They all received a scholarship for (insert amount).

All four scholarship recipients are members of Florida A&M University’s Jazz Ensemble. This ensemble is ranked nationally among the top collegiate Jazz Ensembles and has been invited to participate at most Jazz Festivals across the country. It is composed of eighteen musicians selected from approximately four hundred musicians in the total university band program.  The Jazz Ensemble is noted for its diversity of styles and very capable jazz musicians.

Ms. Salem started the scholarship because she believes that it is important to foster the talents of the next generation of jazz musicians. This scholarship is a way for her to give back while supporting the genre of music that she loves so much.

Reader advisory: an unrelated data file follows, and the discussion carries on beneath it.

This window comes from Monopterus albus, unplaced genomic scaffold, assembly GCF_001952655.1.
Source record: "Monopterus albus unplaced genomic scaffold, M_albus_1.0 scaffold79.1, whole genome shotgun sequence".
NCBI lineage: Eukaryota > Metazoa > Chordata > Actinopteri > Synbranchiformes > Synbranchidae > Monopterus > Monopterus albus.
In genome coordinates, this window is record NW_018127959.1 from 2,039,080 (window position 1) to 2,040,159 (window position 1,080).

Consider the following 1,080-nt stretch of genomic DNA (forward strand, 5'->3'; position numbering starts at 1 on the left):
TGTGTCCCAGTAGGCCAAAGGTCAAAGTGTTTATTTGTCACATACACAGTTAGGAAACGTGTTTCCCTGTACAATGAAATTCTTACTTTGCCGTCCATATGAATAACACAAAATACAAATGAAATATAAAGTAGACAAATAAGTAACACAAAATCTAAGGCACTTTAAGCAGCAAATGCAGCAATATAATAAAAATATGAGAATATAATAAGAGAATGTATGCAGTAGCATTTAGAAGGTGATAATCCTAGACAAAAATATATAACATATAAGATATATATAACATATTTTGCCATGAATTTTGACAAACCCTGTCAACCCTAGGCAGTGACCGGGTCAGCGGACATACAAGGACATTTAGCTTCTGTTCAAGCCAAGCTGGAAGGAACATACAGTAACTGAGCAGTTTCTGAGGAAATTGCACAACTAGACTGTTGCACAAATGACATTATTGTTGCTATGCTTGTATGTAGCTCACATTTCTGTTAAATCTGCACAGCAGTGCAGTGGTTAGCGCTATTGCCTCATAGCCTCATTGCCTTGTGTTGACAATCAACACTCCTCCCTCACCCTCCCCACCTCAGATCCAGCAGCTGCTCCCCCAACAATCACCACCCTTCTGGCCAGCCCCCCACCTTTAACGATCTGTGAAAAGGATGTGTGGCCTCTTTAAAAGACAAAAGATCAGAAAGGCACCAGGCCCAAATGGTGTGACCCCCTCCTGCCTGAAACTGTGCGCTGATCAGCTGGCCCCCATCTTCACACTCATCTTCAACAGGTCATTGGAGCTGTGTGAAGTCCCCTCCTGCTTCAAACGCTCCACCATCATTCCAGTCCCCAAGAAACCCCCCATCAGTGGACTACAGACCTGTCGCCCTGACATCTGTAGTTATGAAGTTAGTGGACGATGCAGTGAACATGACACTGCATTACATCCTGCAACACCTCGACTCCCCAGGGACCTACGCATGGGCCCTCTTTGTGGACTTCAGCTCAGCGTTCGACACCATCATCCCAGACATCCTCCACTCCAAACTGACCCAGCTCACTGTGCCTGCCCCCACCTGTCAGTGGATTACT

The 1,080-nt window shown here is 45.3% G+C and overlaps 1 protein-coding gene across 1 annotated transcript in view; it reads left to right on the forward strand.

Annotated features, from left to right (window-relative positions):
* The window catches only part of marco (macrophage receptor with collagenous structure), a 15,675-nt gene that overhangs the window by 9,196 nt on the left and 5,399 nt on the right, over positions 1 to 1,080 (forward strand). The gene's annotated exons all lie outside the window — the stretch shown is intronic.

Night is Alive is proud of these young men, and we can’t wait to see what the future holds for them musically.

 

How are Whitney Houston and Dionne Warwick related?

Nitch Drinkard married Delia McCaskill and had eight children. The second oldest of the Drinkard children was Lee. She married Mancel Warrick. They had three children: Delia (named after the grandmother), Mancel Jr. and Dionne. When Dionne produced her first single in 1962, her last name was mis-spelled as Warwick instead of Warrick. She decided to keep Dionne Warwick as her stage name.

They youngest of the Drinkard children was Emily, who went by the nickname “Cissy.” Cissy married John Houston. Cissy and John had three children. The youngest was Whitney.

Whitney Houston is a cousin of Dionne Warwick. Whitney’s mother, the gospel-trained vocalist, Cissy Houston, is an aunt of Dionne. Cissy is the one who taught Whitney how to sing professionally.

Whitney Houston first performed at 9 years old at New Hope Baptist Church in Newark, NJ and become extremely famous as a gospel singer over the next few years.

Whitney Houston is the debut studio album by American contemporary R&B and pop singer Whitney Houston. It was released on February 14, 1985, by Arista Records. The album